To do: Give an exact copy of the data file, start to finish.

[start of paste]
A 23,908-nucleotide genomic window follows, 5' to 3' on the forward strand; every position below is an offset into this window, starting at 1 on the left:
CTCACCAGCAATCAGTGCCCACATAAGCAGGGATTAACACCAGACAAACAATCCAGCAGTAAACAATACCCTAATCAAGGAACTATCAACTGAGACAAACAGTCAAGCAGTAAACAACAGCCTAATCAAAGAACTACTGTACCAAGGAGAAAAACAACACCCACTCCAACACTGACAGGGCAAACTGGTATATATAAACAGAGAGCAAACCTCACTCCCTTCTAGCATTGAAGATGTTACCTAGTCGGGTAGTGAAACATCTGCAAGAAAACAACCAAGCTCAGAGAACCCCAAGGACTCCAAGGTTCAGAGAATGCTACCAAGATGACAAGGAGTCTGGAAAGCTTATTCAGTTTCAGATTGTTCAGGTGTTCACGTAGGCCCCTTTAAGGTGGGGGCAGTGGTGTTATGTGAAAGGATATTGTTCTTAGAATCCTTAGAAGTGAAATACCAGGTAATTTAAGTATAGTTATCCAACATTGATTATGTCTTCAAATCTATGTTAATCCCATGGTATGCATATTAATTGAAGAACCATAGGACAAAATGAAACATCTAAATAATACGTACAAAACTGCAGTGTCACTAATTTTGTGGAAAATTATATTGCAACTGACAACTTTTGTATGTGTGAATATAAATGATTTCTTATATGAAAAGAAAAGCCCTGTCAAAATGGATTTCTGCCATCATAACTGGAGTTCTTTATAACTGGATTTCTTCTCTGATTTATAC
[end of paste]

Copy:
A 23,908-nucleotide genomic window follows, 5' to 3' on the forward strand; every position below is an offset into this window, starting at 1 on the left:
CTCACCAGCAATCAGTGCCCACATAAGCAGGGATTAACACCAGACAAACAATCCAGCAGTAAACAATACCCTAATCAAGGAACTATCAACTGAGACAAACAGTCAAGCAGTAAACAACAGCCTAATCAAAGAACTACTGTACCAAGGAGAAAAACAACACCCACTCCAACACTGACAGGGCAAACTGGTATATATAAACAGAGAGCAAACCTCACTCCCTTCTAGCATTGAAGATGTTACCTAGTCGGGTAGTGAAACATCTGCAAGAAAACAACCAAGCTCAGAGAACCCCAAGGACTCCAAGGTTCAGAGAATGCTACCAAGATGACAAGGAGTCTGGAAAGCTTATTCAGTTTCAGATTGTTCAGGTGTTCACGTAGGCCCCTTTAAGGTGGGGGCAGTGGTGTTATGTGAAAGGATATTGTTCTTAGAATCCTTAGAAGTGAAATACCAGGTAATTTAAGTATAGTTATCCAACATTGATTATGTCTTCAAATCTATGTTAATCCCATGGTATGCATATTAATTGAAGAACCATAGGACAAAATGAAACATCTAAATAATACGTACAAAACTGCAGTGTCACTAATTTTGTGGAAAATTATATTGCAACTGACAACTTTTGTATGTGTGAATATAAATGATTTCTTATATGAAAAGAAAAGCCCTGTCAAAATGGATTTCTGCCATCATAACTGGAGTTCTTTATAACTGGATTTCTTCTCTGATTTATAC